SAT traps are those tricky answer choices that seem right
but are actually wrong. The SAT knows you’re going to be a little
nervous when you take the test. Here’s how nervous people take tests
like the SAT:
- They cruise through the test until they
encounter a question that they can’t answer immediately.
- They think, “Oh, I’ll just peek down at the answers to
see if I’m on the right track. . . .”
- Bang! An SAT trap lures them into an answer that seems
right at a quick glance but is actually incorrect.
To detect SAT traps, the first step is to know they’re
out there. The second is to understand that unless you approach
the answer choices with a plan, you will fall prey to their nasty
tricks. This means that unless you’ve made a conscious decision
to eliminate answers, you shouldn’t even look at the answers until
you’ve got your own answer. And if you are eliminating answers,
recognize that traps are probably hiding in several of the answer
choices, trying to trick you. Once you can spot the traps in a question,
you can eliminate them, which tips the guessing odds in your favor.
An SAT trap can be many things, but it will never be the
right answer. What makes SAT traps feel correct even though they’re
wrong? That depends on which section of the test you’re taking.
Math Traps: The Right Wrong Answers
Math traps look right because they’re the answers you’re
most likely to get if you make a simple mistake. The SAT writers
have been working on math tests for a long time, and they know exactly
how students will flub a question. So the SAT puts the most common
wrong answers in the answer choices. Then, when students make a mistake
and see their wrong answer sitting there like a great big friendly
affirmation, they’re likely to choose that answer rather than check
their work and look for another. Here’s an example SAT math question:
||If q =
4, what is 3d(4 – 3q) in
terms of d?
||12d – 12
The right answer to this question is A. But,
as is often the case on SAT math questions, each of the wrong answers
is a trap. Here’s why:
- If you substituted in the 4 to
get 3d(4 – 12) = 3d(–8) and
then did some gnarly thing where you thought you could subtract 8 from 3d,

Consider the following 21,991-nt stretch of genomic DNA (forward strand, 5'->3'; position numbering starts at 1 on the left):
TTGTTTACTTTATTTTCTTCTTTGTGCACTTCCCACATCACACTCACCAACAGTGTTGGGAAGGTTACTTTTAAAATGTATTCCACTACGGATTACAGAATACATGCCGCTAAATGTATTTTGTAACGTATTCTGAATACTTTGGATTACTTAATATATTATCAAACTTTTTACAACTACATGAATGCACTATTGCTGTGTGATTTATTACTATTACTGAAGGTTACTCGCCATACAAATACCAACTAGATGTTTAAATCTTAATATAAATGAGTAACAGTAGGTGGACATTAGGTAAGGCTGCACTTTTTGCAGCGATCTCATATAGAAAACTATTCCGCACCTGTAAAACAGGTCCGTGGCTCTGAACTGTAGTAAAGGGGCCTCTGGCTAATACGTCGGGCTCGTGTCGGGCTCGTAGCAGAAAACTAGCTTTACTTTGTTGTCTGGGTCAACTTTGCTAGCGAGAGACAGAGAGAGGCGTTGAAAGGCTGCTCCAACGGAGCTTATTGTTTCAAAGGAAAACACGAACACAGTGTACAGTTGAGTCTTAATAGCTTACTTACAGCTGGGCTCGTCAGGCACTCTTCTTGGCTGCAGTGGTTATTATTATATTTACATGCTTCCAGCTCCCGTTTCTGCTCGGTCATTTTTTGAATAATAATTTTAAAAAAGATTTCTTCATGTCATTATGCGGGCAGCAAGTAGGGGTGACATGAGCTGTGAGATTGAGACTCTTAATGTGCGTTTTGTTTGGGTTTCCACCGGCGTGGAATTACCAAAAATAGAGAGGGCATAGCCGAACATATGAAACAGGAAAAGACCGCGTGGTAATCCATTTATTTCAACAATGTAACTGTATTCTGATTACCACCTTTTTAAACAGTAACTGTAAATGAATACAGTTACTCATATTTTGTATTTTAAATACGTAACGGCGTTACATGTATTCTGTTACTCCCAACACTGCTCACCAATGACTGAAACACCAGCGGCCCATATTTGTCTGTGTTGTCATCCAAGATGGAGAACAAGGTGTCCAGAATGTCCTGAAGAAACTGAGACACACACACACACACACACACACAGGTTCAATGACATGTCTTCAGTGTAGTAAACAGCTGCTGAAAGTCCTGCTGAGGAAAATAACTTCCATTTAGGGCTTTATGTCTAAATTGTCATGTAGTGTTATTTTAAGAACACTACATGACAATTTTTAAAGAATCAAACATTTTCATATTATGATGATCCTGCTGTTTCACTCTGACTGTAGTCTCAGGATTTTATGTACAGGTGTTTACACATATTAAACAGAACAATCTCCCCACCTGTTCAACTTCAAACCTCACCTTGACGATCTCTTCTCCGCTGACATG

you’d get an answer of –5d, answer B.
- If you substituted in the 4 and forgot to
multiply it by 3, you’d get 3d(4
– 4) = 3d(0) = 0, answer C.
- If you forgot about the 4 in (4 – 3q),
you’d get 12d – 12, answer D.
- If you did all the math correctly, but then forgot about
the minus sign, you’d get 24d, answer E.
And if you were confused from the beginning,
desperate to answer something, anything, and you peeked at the answer
choices to get a clue, it wouldn’t be very hard to convince yourself
(in your state of panicked desperation) that any of
the answers could be correct.
Critical Reading Traps: Spurious Associations
SAT traps thrive on Sentence Completion and Reading Comprehension
questions. These traps carry out their trickery through spurious
association. (Spurious means false; it just sounds
cooler.) Spurious association traps make it seem as if they fit
into the question by associating themselves with a feeling or idea
in the question. But they’re really just fakes. An example will
make this easier to grasp:
Halloween night, five-year old Dilbert was ---- to discover that
he had received more candy than ever before.
The answer is B. But if you were speeding
through the test and saw that the sentence was about Halloween,
you may have just figured it’d be natural for five-year-old Dilbert
to end up terrified, A. Or, if you
saw the reference to candy, you might think of hunger, which would
lead you to famished, E. The words
in the answer choices seem to make sense because they have some
association with incidental facts in the question. To a nervous
test-taker grasping for right answers fast, these can look mighty sweet.
You may also have noticed that while it’s likely that
on a Math question all the wrong answers are traps of some sort
or another, on Critical Reading questions only one or two of the
answer choices will be traps.
Writing Traps: Don’t Exist
And now for some good news: The Writing section doesn’t
have any SAT traps. The multiple-choice questions and the essay
section don’t accommodate the kind of misleading answer choices
on which SAT traps thrive. Take this example, from an Improving
Paragraphs SAT Writing section question:
of the following is the best way to revise the underlined portion
of sentence 2, reprinted below?
Sixty-one percent of adults suffer from
obesity, but around 3,000 people die every year from
diseases directly related to it.
||suffer from obesity, but around
||suffer, from obesity but around
||suffer from obesity, and
||suffer from obesity, although
||suffer from obesity since
Writing section multiple-choice questions test grammar.
In grammar there’s only right and wrong. In other words, no traps.